Each country has its own unique festivals celebrated for unique reasons. Families, friends, strangers, dance, music, colours and costumes- what is a festival without these? Keep reading to find out six of the most popular festivals around the world.
Wakakusa Yamayaki, Japan
If you’re visiting Japan in January and see a whole mountain on fire, don’t panic and call the fire brigade. It’s just the Japanese celebrating Wakakusa Yamayaki. It is an annual festival during which the grass on the hillside of Nara Mount Wakakusayama is set on fire. The origin of the festival isn’t clear. Some believe that burning the mountain side began hundreds
of years ago during the boundary conflicts amongst Nara’s temples. Others believe that the fire was lit to scare away the wild boars. When ablaze, it looks as if a volcano has erupted, spewing lava down the hillside. The festivities include competitions and lighting fireworks.
Rio Carnival, Brazil
Does the carnival in Rio need any introduction? Every inch of Brazil screams, “Party!” Samba, parades, floats, vivid colours, music, costumes that defy imagination and general cheer and goodwill. Each costume isn’t merely to dazzle and delight the spectators: they are part of a story. Visitors can even bring their own costumes to cheer for the performers. The carnival is called the “Greatest show on earth.” This is considered the world’s biggest carnival, with two million people on the streets every day. So the carnival isn’t a carnival without visitors, so grab your tickets for the next carnival, because they get sold out months
before the festival.
Known as the festival of colours, Holi celebrates the arrival of spring, the end of winter and the blossoming of love. The celebrations begin on the evening before Holi, with Holik Dahan, when people gather in front of the bonfire to perform religious rituals and ceremonies and pray that evil is destroyed. The next morning, people take to the streets and smear and
drench each other with coloured powder and water. Everyone- be it family, friends, strangers take part in the festivities. Water guns and water balloons are used too. Groups carrying drums and musical instruments gather in the streets to play music and dance.
The celebration of the New Year in Thailand is known as Songkran. It’s like Holi in India, except for here, people spray you with water. The celebration continues for three days, and you can’t step foot outside your home without being sprayed. Shop owners will sit outside their shops with huge containers of ice water, waiting to pounce and spray anyone who walks the streets. Others roam around the street on foot and even in tuk-tuks (rickshaw) to attack anyone walking around. The traditional festivities include visiting families and spraying a little scented water into the elders’ hands to pay your respects. So if you happen to visit Thailand during its festive season, don’t be surprised if someone sprays you with water.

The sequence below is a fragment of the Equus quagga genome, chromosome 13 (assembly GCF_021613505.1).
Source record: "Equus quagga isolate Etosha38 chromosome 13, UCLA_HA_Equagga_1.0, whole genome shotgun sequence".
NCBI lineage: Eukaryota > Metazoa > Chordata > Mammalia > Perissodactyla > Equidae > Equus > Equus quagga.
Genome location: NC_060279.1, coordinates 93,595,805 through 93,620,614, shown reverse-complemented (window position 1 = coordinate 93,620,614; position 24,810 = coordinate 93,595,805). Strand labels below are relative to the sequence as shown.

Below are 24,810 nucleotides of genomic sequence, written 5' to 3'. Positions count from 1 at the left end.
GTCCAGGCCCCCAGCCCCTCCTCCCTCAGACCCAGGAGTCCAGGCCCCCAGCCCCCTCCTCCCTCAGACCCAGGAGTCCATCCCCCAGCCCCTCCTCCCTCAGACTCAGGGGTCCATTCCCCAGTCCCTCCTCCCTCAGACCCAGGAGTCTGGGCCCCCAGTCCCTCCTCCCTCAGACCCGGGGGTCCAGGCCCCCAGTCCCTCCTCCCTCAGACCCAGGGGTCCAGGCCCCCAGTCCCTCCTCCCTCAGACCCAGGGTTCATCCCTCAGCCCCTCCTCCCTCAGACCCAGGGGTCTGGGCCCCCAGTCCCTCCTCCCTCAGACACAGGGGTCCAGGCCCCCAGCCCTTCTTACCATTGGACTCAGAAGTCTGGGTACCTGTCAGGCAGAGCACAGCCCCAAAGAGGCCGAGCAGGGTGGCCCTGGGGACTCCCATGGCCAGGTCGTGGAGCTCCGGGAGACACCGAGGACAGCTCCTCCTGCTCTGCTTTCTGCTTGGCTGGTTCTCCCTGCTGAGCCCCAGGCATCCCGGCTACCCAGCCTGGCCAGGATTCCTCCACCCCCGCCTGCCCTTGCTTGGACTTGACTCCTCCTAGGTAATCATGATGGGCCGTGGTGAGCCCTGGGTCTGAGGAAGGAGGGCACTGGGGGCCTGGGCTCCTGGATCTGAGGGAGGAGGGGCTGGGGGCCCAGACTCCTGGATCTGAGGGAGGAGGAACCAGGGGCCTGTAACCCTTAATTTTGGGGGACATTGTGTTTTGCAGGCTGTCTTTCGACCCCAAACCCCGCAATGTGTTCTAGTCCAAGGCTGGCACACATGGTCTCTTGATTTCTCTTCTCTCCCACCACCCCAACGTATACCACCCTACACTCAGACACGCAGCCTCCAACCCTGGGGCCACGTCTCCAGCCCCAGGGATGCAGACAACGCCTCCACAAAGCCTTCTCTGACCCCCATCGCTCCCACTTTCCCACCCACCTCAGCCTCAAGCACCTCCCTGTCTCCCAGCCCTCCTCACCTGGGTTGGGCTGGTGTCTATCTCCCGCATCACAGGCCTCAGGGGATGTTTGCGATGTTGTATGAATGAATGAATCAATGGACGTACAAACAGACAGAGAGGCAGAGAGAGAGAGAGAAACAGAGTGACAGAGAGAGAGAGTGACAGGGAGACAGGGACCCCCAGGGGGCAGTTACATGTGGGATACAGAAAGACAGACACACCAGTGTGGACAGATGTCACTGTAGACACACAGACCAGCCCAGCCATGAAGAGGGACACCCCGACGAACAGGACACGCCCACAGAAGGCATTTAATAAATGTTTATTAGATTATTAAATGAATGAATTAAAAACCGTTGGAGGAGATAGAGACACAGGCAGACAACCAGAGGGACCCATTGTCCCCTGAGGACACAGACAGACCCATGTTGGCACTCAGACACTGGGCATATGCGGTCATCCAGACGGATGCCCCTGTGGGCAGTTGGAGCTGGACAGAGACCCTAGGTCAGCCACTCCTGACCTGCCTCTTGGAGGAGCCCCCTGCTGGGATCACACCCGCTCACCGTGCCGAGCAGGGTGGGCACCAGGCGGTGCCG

The White Nights, Russia
The White Nights isn’t actually one isolated festival, but a series of events spread from April to August. It’s an annual summer festival in St. Petersburg celebrating its near- midnight sun phenomenon due to its location near the Arctic circle. The skies never reach complete darkness: it only reaches twilight. The festivities begin with a performance of the Stars of the White Night at Mariinsky Theatre. It’s a series of classical ballet, opera and music. Other festivities include Scarlet Sails celebration, carnivals and fireworks.
La Tomatina, Spain
If you’ve seen Zindagi Na Milegi Dobara, then there’s no further elaboration needed for La Tomatina! The festival is celebrated in Buñol purely for entertainment- not to worship any god or to celebrate the end of any season. La Tomatina started out as an innocent street fight when people pelted each other with tomatoes. Then each year, the tradition was kept up by locals until it became one of the most popular festivals in the world. The fight with tomatoes usually lasts for a just a couple of hours, after which the fire brigade hoses down the entire streets and participants, to remove the now squashed tomato debris. Earlier, anyone could participate in the festival. But since 2013, only ticket holders could participate in La Tomatina. If you do decide to go, remember a few rules: not to throw anything but tomatoes, squash the tomatoes before pelting, do not throw directly at buildings, keep a safe distance from the trucks and to stop throwing after the second pistol shot. Go paint the town red!